Damian Carrington writes about regenerative farmers making the most of planned government subsidies for carbon-cutting measures like hedgerow restoration, changing livestock feeds or agroforestry (‘Why not start now?’ On the track to regenerative farming, 17 September).
I’m fortunate enough to have the space to embark on an estate-wide biodiversity transformation at Ewhurst Park in Hampshire. We are giving more than 450 acres to regenerative crops, as well as creating green corridors, new wildflower meadows, and beekeeping and coppicing projects.
We’re not able to commit to the subsidy scheme, which would tie us into a multi-year planting plan. Regenerative agriculture is about giving back to the land, which means observing and responding to nature, as well as experimenting and trialling approaches. If regenerative agriculture is to move into the mainstream, we need a system of grants that rewards flexibility, experimentation and listening to the land.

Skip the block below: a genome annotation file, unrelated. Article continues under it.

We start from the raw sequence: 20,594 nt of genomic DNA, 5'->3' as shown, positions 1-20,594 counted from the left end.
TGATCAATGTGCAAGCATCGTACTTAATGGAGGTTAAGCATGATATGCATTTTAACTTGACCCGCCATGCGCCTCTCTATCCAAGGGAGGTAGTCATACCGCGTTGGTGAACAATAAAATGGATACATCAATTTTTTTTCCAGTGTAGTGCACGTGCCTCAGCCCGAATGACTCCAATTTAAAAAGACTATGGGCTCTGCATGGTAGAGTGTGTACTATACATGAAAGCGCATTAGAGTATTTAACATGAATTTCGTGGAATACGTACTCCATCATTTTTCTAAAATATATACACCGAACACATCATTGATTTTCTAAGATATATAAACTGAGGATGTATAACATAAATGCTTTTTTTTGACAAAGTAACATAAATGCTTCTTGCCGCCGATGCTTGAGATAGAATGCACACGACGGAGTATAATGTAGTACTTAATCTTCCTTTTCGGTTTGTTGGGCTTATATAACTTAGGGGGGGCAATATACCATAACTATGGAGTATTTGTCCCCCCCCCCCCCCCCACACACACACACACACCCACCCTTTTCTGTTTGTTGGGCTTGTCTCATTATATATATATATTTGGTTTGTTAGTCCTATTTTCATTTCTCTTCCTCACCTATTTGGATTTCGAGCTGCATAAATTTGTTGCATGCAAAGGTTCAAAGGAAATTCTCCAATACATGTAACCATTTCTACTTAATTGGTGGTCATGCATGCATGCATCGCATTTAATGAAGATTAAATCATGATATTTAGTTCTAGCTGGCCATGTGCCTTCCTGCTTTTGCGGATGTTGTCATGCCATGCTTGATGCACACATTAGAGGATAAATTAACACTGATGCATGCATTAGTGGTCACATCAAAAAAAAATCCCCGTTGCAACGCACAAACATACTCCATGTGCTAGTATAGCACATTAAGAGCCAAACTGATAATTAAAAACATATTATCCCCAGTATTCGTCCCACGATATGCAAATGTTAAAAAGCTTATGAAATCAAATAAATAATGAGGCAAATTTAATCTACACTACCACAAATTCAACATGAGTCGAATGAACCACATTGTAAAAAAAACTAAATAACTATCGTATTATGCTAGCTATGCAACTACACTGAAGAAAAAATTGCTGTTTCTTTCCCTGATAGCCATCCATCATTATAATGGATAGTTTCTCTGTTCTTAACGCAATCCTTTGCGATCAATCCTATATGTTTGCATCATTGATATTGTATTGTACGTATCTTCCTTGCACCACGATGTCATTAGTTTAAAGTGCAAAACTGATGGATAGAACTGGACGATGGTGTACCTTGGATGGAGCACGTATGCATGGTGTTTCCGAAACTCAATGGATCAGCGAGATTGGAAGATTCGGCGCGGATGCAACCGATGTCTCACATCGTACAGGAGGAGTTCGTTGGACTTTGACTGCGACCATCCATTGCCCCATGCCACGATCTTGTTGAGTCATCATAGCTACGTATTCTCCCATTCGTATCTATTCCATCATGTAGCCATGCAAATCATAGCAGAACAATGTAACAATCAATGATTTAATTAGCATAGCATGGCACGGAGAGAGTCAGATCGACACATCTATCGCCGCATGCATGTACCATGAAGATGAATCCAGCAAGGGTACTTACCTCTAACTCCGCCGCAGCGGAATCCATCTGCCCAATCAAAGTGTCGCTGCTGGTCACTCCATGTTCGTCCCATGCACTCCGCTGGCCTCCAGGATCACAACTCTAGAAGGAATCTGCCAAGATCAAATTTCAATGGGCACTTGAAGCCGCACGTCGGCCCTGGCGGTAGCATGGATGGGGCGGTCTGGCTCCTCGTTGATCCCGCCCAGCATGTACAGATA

Ewhurst Park, Hampshire
Your article rightly places regenerative farming at the centre of solving our countryside’s greatest puzzle: how to produce enough healthy food while locking in carbon and aiding wildlife recovery? It is clear that farmers are in favour of restoring hedgerows, half of which we have lost since the second world war. CPRE’s new research has found that investing in our hedgerows to meet the climate change committee’s target of a 40% rise by 2050 would create 25,000 jobs. That’s why it’s a no-brainer that the government sets an ambitious target and supports farmers to plant and restore thousands of miles of hedgerows.
Deputy chief executive, CPRE, the Countryside Charity